While health care waste is a national problem, Mortimer suggests that employers can be part of locally based solutions: "It is getting your data together taking your own experience, taking the information you can get from your health plans about where they see quality problems, taking information from tools like the Dartmouth Atlas and just pulling together the facts as best you can for the communities where you have a covered population."
For more information on this survey, visit the publications section of MBGH's web site.
FACTOID: By the ages of 35 to 37, 26 percent of men and 28 percent of women were obese, according to a study in the June 18 issue of the Annals of Internal Medicine." The researchers also found that the percentage of obese adults is twice what it was in the 1960s.
The Supreme Court recently ruled on the case of Rush Prudential HMO, Inc. v. Moran et al., deciding that the Employee Retirement Income Security Act (ERISA) does not preempt state laws requiring an independent medical review when a patient's medical funding request is denied. In the late 1990s, Debra Moran wanted medical coverage for thoracic outlet syndrome surgery. Rush Prudential HMO denied her request; its consultants did not believe that Moran's surgery was necessary. Rush then refused to receive the report of any reviewer outside of the Rush system, although the Illinois Health Maintenance Organization Act requires that HMOs accept independent reviews. The HMO claimed that ERISA preempted a review, but the Supreme Court (5-4) upheld a decision to the contrary: http://supct.law.cornell.edu/supct/html/00-1021.ZS.html .
FACTOID: Consumers will now be able to roll over unused Health Savings Account (HSA) funds to premiums or approved medical costs in the following year. IRS Notice 2002-45 also removed dollar limits on HSA savings.
Blue Cross Blue Shield of Michigan (BCBSM) is continuing its attempt to save money on prescription drug costs by promoting generics. Online price comparisons list the prices of BCBSM's 25 most-prescribed brand name drugs and their generic equivalents. By increasing the generic dispensing rate by at least 1 percent, money saved for BCBSM customers could reach $17 million and $35 million for the state of Michigan. Some of the drugs with the biggest differences between brand name and generic 30-day costs:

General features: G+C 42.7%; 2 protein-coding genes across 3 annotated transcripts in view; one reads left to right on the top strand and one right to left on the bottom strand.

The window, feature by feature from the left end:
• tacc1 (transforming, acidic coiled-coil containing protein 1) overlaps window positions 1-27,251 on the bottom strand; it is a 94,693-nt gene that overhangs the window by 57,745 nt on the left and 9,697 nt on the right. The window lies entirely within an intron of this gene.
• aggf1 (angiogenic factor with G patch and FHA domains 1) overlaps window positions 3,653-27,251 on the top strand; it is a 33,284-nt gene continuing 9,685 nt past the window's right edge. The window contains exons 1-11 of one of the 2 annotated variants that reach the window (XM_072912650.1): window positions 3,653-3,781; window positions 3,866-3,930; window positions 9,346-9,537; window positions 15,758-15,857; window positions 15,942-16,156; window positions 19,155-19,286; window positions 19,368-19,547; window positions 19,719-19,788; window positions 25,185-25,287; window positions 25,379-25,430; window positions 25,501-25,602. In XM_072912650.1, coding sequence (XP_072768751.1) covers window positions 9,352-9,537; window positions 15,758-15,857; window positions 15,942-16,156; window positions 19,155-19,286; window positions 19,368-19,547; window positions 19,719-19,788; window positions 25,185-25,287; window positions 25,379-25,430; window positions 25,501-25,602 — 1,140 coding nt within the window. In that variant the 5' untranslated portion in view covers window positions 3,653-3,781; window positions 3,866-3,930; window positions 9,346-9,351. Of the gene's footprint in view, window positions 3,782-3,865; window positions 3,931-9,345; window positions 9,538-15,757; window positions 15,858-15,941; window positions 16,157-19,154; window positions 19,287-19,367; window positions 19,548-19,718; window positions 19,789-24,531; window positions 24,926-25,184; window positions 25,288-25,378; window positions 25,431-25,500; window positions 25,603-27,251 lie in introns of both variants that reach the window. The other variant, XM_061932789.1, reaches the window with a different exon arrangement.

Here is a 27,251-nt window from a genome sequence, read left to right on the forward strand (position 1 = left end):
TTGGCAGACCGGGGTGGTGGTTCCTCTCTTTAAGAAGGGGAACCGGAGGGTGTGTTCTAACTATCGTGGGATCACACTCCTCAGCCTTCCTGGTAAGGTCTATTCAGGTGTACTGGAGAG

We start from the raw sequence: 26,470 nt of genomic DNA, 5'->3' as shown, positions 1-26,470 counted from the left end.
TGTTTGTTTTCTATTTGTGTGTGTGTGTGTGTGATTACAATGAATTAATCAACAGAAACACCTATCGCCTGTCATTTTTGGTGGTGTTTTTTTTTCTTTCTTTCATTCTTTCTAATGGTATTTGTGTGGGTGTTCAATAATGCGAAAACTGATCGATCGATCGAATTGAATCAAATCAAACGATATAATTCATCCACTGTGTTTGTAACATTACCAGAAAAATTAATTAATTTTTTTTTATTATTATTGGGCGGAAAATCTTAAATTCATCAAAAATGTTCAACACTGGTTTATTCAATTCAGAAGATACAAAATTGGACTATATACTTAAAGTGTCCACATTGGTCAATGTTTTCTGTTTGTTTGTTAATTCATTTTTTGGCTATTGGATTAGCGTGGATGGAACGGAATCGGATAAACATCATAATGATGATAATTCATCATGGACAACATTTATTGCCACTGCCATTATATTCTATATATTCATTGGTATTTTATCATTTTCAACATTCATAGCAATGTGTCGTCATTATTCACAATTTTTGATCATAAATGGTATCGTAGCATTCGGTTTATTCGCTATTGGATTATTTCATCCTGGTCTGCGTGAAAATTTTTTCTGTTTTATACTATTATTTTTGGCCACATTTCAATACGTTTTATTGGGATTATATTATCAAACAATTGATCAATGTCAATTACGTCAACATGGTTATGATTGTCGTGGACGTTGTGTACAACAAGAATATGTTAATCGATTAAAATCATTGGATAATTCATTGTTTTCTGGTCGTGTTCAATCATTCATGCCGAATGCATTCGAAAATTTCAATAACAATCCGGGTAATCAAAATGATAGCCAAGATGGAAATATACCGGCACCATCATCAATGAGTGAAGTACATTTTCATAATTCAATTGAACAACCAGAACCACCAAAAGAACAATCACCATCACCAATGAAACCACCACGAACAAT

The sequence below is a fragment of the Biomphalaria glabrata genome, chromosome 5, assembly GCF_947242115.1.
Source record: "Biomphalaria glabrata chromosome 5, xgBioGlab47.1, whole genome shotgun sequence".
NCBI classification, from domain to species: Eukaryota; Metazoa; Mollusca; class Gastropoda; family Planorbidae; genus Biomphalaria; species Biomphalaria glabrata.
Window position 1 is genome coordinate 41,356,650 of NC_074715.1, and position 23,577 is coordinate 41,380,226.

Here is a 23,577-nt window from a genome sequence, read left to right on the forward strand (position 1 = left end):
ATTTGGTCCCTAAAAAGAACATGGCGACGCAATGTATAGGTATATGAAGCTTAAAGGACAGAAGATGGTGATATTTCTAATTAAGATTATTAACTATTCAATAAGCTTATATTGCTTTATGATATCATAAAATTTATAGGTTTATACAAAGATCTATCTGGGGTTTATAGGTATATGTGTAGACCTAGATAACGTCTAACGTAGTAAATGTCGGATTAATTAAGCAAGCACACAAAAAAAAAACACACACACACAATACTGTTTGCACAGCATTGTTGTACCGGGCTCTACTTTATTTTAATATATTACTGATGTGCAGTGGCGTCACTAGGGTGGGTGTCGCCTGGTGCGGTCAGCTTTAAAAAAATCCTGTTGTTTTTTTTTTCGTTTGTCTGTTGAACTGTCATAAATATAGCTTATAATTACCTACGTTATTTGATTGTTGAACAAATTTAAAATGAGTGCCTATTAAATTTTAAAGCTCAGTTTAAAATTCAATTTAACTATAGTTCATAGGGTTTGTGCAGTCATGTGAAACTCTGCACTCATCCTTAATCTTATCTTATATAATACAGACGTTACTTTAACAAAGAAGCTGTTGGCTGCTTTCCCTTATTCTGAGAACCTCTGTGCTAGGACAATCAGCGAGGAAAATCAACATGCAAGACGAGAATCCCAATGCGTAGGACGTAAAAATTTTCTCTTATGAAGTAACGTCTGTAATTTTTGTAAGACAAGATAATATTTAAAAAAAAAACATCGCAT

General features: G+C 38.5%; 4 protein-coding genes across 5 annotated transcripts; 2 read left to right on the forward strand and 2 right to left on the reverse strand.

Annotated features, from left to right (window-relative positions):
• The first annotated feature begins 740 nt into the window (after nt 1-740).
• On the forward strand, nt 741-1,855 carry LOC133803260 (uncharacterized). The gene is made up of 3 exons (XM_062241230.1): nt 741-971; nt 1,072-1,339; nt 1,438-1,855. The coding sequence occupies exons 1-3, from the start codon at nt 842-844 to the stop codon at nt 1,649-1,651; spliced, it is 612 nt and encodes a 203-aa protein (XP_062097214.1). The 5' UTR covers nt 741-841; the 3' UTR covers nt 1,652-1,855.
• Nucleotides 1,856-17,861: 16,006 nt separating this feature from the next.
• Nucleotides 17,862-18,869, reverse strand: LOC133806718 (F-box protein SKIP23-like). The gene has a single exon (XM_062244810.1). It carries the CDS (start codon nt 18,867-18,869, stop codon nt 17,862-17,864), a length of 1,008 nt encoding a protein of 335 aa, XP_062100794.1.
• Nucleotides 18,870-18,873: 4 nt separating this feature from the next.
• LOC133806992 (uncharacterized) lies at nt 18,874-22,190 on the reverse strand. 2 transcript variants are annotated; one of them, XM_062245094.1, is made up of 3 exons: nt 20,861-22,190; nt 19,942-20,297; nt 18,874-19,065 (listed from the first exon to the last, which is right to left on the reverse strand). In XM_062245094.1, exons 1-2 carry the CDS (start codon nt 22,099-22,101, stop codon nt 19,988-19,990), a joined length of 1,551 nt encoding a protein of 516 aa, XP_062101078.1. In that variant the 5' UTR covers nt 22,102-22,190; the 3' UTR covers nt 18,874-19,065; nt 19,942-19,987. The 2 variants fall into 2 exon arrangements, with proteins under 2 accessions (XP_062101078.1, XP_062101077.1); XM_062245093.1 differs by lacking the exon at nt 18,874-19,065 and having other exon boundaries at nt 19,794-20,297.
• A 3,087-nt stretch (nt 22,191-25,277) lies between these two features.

Zantac $113.90 vs. ranitidine HCl $12.60
Pepcid $121.67 vs. famotidine $24.91
Buspar $141.80 vs. buspirone HCl $48.46
Darvocet N 100 100 $105.42 vs. proproxyphene/acetaminophen $19.08
Prozac $93.38 vs. fluoxetine $10.50
Previously, BCBSM distributed similar comparisons on reference cards for local doctors, a practice that will continue. Read more: http://www.bcbsm.com/generic/ .
FACTOID: The Work-Loss Data Institute studied the costs of worker disability and discovered that total long-term disability costs (direct and indirect) are higher than short-term medical costs. In 2000, disability costs were $458,150 per 100 workers, and medical costs were $268,539 per 100 workers.
A Kaiser Family Foundation study compiled state-by-state information on prescription drug cost, spending and prevalence. Here are highlights of retail prescriptions in 2001:
High: Alaska $59.83
Low: Alabama $41.25
Total U.S.: $49.84
Percent change in average price from 2000
High: Tennessee 13.7 percent
Low: Maine 4.4 percent
Total U.S.: 9.7 percent
Number Per Capita
High: Tennessee 16.8
Low: Alaska 7.0
Total U.S.: 10.9
Percent Change in Total Number from 2000
High: Alaska 16.3 percent
Low: Arkansas 4.1 percent
Total U.S: 6.9 percent
Percent change in total sales from 2000
High: Alaska 25.2 percent
Low: Maine 12.0 percent
Total U.S.: 17.3 percent
See additional study information at http://www.kff.org/content/2002/20020621a/ .